Warning: This episode deals with some upsetting and potentially triggering themes, including rape and sexual assault, physical, mental, emotional, verbal, and sexual abuse, child abuse/pedophilia, and self-injurious behavior.
Our cold open features Lugh and Tarte donning their new threads as they prepare to live their new lives as Illig Balor and his servant. But after the credits, we pivot to the much-anticipated story of third member of Lugh’s assassination team from the first episode: Maha. Herself the daughter of merchants but now an orphan on the streets, she and five other girls survive by giving sightseeing tours to travelers.
They’re close to making enough money for better clothes, and one day Maha dreams of them making enough to buy a house in which to live together. But one stormy day that dream is stamped out when all six girls are captured by men hired to round up kids for his lord’s “orphanage.” I knew shit was going to get bad, but had no idea how bad.
Ironically, Maha and the others get what they were dreaming of: a roof under their heads, food to cook and eat together at a table. But it happens to come at the price of their own freedom. They are essentially slaves, doing whatever is asked of them and being beaten when their captors feel like it. It gradually wears their once enterprising spirits down into the dirt.
Then the captors start getting rapey, pimping the girls out one by one to those with the coin to purchase them for the night. The oldest of them, Ifa, is the first to go through this, and Maha is forced to bathe, dress, and apply makeup to her, essentially making her the involuntary preparer of the lamb to the slaughter.
The sequence of this preparation is plenty disheartening, but then the episode’s absolutely brutal transitions have Ifa being doused three times in a row, succinctly indicating how many times she’s endured hell; the light in her eyes fading more each time.
For anyone still thinking it wouldn’t simply get worse from there, the episode is ready to change your minds in a hurry. At first Ifa is the only one sent away, until one day one of the other girls asks why they never get to go.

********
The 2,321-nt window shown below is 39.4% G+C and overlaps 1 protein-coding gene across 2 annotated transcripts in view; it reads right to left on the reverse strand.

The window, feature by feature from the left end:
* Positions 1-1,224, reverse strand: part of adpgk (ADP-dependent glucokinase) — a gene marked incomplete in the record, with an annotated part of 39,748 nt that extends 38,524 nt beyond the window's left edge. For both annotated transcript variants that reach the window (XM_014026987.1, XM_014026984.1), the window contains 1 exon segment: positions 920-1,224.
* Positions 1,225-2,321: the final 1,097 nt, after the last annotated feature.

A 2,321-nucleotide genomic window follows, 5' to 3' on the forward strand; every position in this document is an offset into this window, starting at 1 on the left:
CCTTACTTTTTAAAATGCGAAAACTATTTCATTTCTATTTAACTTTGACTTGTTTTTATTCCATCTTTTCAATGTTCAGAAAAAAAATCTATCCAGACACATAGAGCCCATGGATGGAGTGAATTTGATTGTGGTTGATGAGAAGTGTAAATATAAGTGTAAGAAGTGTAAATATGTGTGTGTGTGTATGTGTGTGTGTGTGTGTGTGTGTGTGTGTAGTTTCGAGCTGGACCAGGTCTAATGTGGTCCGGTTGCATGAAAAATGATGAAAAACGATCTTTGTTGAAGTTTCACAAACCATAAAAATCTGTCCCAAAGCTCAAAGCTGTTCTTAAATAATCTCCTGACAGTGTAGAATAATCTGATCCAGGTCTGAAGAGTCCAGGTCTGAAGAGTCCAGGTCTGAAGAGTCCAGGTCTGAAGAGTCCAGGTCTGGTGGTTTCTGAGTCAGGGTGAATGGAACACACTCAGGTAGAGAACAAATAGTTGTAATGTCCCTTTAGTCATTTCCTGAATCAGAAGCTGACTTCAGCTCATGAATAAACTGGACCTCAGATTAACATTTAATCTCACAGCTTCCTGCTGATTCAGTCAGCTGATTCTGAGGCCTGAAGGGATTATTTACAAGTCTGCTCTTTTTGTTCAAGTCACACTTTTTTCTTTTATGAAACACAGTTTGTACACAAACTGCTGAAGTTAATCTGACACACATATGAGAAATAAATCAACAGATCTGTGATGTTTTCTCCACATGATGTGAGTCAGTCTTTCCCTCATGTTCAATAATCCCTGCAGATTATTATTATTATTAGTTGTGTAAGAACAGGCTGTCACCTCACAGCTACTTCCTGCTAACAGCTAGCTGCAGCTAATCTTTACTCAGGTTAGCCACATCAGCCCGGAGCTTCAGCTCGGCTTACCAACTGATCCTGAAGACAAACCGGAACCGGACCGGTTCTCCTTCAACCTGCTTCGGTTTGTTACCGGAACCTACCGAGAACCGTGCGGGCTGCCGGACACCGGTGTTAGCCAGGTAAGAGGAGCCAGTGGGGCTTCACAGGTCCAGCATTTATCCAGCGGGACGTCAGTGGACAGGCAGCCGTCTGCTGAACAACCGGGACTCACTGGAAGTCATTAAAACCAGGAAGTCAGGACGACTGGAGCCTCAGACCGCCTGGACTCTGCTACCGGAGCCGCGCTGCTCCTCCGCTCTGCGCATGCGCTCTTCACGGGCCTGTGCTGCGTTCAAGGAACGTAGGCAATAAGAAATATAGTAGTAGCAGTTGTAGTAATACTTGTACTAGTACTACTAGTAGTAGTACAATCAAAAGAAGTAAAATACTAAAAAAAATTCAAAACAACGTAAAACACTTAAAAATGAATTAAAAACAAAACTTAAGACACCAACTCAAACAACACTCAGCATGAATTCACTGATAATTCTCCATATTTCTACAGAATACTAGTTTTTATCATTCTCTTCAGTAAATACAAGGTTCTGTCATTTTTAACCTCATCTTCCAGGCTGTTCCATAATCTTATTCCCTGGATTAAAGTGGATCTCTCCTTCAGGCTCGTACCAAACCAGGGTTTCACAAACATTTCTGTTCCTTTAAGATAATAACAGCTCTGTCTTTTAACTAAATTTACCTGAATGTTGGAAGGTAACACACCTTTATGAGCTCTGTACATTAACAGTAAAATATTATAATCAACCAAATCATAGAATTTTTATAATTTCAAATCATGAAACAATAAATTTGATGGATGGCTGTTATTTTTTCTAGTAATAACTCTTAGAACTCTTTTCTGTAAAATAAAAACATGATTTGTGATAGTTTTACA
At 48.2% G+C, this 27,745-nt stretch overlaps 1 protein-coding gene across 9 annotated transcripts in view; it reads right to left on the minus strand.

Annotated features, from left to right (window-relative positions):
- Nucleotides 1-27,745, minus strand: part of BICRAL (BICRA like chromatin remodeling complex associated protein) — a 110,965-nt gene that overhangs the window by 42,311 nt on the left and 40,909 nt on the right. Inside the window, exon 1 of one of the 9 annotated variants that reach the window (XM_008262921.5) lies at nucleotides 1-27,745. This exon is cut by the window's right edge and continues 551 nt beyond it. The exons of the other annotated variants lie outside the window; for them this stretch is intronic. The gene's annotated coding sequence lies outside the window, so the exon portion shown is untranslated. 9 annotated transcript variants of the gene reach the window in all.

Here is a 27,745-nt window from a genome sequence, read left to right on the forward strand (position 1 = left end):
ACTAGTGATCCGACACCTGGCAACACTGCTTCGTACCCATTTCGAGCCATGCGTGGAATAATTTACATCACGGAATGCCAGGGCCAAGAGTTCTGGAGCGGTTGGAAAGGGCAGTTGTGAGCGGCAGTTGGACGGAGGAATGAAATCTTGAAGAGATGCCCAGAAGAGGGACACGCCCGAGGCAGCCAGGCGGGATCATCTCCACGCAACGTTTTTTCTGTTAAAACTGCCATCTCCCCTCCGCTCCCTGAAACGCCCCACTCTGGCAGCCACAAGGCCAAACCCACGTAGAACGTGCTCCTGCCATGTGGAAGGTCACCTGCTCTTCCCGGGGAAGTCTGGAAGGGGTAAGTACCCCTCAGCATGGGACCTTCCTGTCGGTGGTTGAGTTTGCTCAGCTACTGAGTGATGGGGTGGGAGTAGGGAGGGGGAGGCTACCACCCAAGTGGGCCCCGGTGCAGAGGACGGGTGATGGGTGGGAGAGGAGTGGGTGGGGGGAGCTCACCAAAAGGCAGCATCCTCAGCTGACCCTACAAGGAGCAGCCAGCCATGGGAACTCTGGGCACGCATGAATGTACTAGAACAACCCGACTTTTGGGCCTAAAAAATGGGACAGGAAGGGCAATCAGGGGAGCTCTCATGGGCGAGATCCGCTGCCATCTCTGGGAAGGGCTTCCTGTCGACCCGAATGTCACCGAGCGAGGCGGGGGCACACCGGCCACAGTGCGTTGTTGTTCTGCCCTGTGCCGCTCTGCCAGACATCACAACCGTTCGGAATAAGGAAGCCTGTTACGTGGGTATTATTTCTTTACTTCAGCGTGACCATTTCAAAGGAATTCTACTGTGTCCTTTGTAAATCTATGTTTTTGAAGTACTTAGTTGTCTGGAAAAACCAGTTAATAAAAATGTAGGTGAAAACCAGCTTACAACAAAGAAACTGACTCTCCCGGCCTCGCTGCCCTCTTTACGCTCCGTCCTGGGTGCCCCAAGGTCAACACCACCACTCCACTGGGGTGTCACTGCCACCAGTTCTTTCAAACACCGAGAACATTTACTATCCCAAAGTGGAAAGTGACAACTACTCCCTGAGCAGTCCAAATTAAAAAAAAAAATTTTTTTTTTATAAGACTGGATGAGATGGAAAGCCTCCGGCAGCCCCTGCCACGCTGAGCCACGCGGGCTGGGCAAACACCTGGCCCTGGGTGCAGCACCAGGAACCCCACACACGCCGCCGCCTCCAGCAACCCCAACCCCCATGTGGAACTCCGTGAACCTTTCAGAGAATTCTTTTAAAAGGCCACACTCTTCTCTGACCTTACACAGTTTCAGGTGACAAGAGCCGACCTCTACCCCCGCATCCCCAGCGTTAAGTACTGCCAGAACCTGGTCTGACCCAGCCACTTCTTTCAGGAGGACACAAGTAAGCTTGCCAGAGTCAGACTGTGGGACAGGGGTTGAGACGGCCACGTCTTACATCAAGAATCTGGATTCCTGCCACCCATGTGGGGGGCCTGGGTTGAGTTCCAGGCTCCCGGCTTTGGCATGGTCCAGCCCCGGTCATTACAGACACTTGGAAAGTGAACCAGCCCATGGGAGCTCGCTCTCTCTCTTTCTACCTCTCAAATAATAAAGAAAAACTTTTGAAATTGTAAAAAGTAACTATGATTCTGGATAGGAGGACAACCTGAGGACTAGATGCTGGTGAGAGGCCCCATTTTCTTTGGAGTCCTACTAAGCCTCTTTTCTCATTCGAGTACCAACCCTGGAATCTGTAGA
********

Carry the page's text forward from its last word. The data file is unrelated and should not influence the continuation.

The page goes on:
Then they go, one by one, each being subjected to the same pre-hell ritual of washing and dressing up as Ifa was. One of Maha’s friends decides the only way to protect herself from further torment is to cut up her face with a sickle; Maha is too late to stop her. It doesn’t matter; her torment doesn’t end.
One day, Maha overhears her captors talking about her being next, despite her having only just turned twelve. Having witnessed the aftermath of what all the other girls went thorough, Maha rushes to the barn, and is ready to cut her face when she’s stopped by a familiar figure, at least to us: “Illig Balor”.
Illig has come to purchase one of the girls—not for a night, but for good. He chooses Maha, and gives her captor more than enough gold. Even so, the captor asks for and is granted three days, during which he intends to pimp Maha out to make some extra money on top of what Illig paid, then rape her himself.
At first, on her way to one of those clients, Maha is trying to put on a brave face; she’ll only have to endure three days of hell, and then she’ll be in heaven with her “prince”. Then her captor has his hands all over her, and she can’t do it. She uses her mana to escape the wagon, but is quickly caught by the captor’s henchman, who also uses mana.
The henchman seems intent on being the first to rape her, but he is incapacitated by Illig, who tells the captor he saw Maha calling for help with her eyes when he bought her. When the captor and his ilk try to take Illig out, Illig has no trouble at all taking them out.
Meanwhile, Tarte sets up a honey trap to get the pervert Viscount arrested, and the hellish orphanage is shut down. The girl who scarred her face even gets it healed by Illig. Maha then joins Illig, her “Prince’s” party, and all’s well that ends well, tempered of course by all of the other mental and physical scars the girls still carry.
Maha had by far the most intense and fucked-up backstory of the trio. Lugh came from another world where he was the finest assassin; Tarte suffered and endured, but for a briefer time. Maha saw and went through some shit.
I left the episode exhausted by the horrors Maha and her friends endured, but also happy relieved they’re now free and safe. The two-plus years that passed in this episode were the crucible in which a future Maha—an assassin Maha—was first forged.